And here we are again-- a nationally famous comedian speaks up, and suddenly all sorts of folks are paying attention, even though actual classroom teachers have been saying the same stuff for years.
Mind you, I'm not complaining that John Oliver (like Louis C. K. before him) has put some education concerns in front of the nation's flea-like attention span. And he and his crew did a really good job of putting together a wide-ranging, yet punchy and clear, explanation of the issues.
So why is the world listening to him, at least for a few moments, when they didn't listen to the rest of us? I think the answer can be understood in one word.
People get listened to because people are already listening to them.
This is partly a crowd-based hive-mind in action. Everyone else is listening to that guy? Then I will listen to him, too.
But it's also basic media motivation in action. Magazines feature well-known names not because some editor is thinking "Ten million twitter followers?! Muffy de Celebutante must be very wise," but because some editor can do the math-- if Muffy's on the cover, ten million pairs of eyeballs may follow her there.
When some newshuman calls up Diane Ravitch to represent a side of an education debate, I'd like to think that it's because she is well known as a wise and thoughtful speaker who knows what the hell she's talking about. But I'd be a fool not to think that her blog's twenty million hits doesn't have something to do with it.
When She Who Will Not Be Named was on every cover and in every article about education, it was not because she had failed as a teacher, as a superintendent, and as an advocacy group leader. It was because she could be counted on to draw a crowd.
Folks like to say that we're in the internet age, and knowledge is the new currency. Maybe, but I suspect it may also turn out that we are in the attention age, and having eyeballs aimed at you is the new currency.
I think that's worth remembering, because it's hugely empowering-- each of us has, figuratively or literally, a pair of eyeballs and the ability to aim them.
Attention is the power we get to exercise, and how we exercise it matters. I stopped mentioning She's name because it swelled her google count, made her appear to have status and importance. It added to her audience. For the same reason, I do not link to The Website To Which I Will Not Link, because every hit they receive makes them look more important, like they are commanding a larger audience. The absolute worst thing that could happen to them is not a firestorm of disagreement and controversy; the absolute worst thing that could happen would be having to report to their wealthy corporate backers that there were only seventeen hits on the site last month.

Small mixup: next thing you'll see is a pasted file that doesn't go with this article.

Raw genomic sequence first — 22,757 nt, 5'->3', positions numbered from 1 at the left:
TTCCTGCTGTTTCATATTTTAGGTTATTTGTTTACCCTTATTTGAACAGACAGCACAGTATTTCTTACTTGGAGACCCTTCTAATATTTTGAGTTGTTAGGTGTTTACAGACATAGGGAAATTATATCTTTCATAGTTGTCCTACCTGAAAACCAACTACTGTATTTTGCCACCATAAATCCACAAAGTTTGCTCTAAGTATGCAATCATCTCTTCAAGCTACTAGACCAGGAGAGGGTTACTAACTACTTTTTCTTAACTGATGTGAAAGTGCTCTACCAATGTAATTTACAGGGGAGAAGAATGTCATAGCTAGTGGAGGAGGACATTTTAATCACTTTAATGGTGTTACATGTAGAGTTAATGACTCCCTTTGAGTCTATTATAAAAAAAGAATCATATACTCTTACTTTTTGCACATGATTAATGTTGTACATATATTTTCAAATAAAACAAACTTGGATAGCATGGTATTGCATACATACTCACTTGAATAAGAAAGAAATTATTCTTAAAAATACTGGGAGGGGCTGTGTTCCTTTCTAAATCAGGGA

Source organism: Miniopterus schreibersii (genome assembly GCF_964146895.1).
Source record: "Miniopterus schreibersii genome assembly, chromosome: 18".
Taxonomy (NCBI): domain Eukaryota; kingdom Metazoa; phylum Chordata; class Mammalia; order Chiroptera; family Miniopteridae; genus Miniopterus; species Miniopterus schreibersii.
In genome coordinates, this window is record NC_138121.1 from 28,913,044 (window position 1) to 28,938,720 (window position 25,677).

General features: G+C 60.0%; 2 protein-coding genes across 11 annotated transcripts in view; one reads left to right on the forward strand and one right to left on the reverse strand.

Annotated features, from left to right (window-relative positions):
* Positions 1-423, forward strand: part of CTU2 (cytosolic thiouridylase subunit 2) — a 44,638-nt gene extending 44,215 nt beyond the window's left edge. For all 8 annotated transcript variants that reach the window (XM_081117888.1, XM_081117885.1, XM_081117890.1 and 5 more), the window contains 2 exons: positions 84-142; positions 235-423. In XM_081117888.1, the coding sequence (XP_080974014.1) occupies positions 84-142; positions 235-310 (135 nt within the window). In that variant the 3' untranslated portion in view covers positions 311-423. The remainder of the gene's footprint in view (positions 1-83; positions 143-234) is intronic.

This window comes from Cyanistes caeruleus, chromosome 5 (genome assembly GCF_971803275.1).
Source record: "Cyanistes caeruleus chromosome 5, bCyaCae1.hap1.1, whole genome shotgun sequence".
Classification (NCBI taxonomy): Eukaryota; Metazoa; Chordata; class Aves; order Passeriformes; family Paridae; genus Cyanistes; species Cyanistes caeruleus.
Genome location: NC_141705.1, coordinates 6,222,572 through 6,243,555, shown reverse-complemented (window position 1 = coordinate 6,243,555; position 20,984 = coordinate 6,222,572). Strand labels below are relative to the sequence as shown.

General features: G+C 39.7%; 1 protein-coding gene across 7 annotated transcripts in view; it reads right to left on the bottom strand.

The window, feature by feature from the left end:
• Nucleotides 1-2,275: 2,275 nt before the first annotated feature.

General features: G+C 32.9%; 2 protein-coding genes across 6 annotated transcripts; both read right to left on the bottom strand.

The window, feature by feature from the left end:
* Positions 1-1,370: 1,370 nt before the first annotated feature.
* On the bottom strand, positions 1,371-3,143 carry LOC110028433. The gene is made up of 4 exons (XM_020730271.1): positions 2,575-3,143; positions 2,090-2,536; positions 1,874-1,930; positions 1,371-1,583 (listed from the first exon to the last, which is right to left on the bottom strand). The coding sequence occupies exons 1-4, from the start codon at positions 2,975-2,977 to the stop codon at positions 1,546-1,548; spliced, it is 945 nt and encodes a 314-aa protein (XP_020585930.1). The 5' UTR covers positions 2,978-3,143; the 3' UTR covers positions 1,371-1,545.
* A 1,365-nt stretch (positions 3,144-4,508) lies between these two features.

Being a mindful netizen is like being a mindful consumer. You are not going to Change Everything with your personal clicks, but every click is a push in a good direction or a bad one. If you head over to TWTWIWNL every hour just because it pisses you off, bad news-- you are helping make them look great. You are giving them the power to say, "We are an important voice in the ed debate, as witnessed by our traffic counts. People should listen to us. Regular media should amplify us."
You may think that you can have little power in this ongoing debate, but you have, at a minimum, the power of being an audience. You can read regularly the writers whose voice you value. You can amplify those voices by posting links and tweeting and emailing. If you think, "Boy, more people should be paying attention to that lady," well, then, you can be part of the solution to that problem.
Do we occasionally need to hold up egregious posts and articles for well-deserved coal-raking? Sure. But when you drive 1,000 angry readers to the Regularpressmagazine.com website, don't imagine that the publisher is crying, "Oh, so many people are yelling at us." Mostly he's saying, "Hot damn!! That got great traffic. The advertisers will love this. Write up some more just like that!" Trolling really is a thing, because clicks are clicks and audience is power.
Be an active audience. Tweet. Retweet. Link. Post. Pass along what speaks to you. Amplify the voices that are saying what you think needs to be said. Your attention raises the profile of the people you support. That's how a movement grows more voices. Maybe, even, voices as well-respected as the voices of prominent comedians.